At least 22 Christians were killed and more than 2,000 displaced during three days of attacks by Fulani militants on villages in the predominantly-Christian Gora ward of Kaduna state, Nigeria, from 10 to 12 July.
The onslaught escalated in multiple attacks despite the presence of increased security personnel drafted in to enforce a 24-hour curfew imposed following previous attacks in the area.
The first of the murderous raids began in the early hours of Friday 10 July, when the militants invaded the Chibob farming community, killing nine villagers, mostly women and children. Seven were injured and 20 houses burned before the militants made off with animals and food stocks.
Neighbouring Kigudu village was attacked the following day, when ten women, a baby and an elderly man were burnt to death in a house where they had taken refuge. Another seven villagers were injured and four houses burnt out.
On Sunday 12 July, the entire village of Anguwan Audu was razed when Fulani militants attacked, killing one person and injuring three others.
The attacks were described as “barbaric” by the Southern Kaduna People’s Union, which estimates that around 2,000 people fled the area as a result, taking refuge in IDP (internally displaced people) camps. “Over 3,000 are currently in those camps, creating a dire need for support,” said a union spokesman.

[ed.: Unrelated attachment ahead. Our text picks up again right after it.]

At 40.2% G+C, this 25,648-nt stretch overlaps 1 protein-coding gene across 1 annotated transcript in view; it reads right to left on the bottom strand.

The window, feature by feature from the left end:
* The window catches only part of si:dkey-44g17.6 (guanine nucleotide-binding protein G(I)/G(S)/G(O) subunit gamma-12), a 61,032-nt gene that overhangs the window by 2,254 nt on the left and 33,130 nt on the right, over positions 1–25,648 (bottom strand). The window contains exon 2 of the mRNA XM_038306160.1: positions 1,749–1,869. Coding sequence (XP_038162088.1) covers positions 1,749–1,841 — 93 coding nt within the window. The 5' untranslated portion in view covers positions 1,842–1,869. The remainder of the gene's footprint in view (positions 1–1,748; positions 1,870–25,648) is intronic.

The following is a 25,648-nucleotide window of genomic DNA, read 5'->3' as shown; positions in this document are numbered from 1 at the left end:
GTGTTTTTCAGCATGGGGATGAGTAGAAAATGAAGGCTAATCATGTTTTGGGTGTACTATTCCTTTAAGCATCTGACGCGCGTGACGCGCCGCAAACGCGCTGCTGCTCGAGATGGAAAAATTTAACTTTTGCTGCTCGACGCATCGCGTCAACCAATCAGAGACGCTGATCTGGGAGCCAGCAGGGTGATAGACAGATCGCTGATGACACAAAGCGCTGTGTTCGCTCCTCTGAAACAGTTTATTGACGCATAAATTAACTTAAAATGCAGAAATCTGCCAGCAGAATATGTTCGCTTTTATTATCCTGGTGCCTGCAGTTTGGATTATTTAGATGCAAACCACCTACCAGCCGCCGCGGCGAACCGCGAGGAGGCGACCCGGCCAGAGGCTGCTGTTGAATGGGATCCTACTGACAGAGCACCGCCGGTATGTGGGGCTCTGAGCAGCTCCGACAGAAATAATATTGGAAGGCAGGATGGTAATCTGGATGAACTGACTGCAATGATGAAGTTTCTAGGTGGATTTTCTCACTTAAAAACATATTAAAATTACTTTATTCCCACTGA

Widowed Christian, Bilkisu James, is receiving hospital treatment after being shot during the attack on Chibob, in which seven people in her household, including two of her children, died.
“The Fulani came in and were shooting. They killed two of my children,” said Bilkisu, as she described her appalling ordeal to Barnabas. The militant hacked another five of Bilkisu’s relatives to death with machetes including a mother and her baby daughter and a mother and her two sons.
“I heard them light the match and set the house on fire. We were lucky. It was more of smoke, which I was able to survive,” she continued.
“Before I was shot, I saw the Fulani man who is my neighbour, he even identified me. I surrendered to him on my knees,” Bilkisu explained. Her assailants then shot at her chest and back simultaneously and she fell to the floor. “As I lay there, I heard my daughter say she is dying,” she said.
Fulani attacks on Christian communities in Nigeria’s Middle Belt have increased during the Covid-19 lockdown as extremists exploited the facts that the authorities diverted security resources to combatting the virus and that villagers, forced to stay at home, became sitting targets. In May, more than 20 Christians were killed in four days of Fulani militant attacks in the Kajuru Local Government Area, Kaduna State.
From Barnabas Fund contacts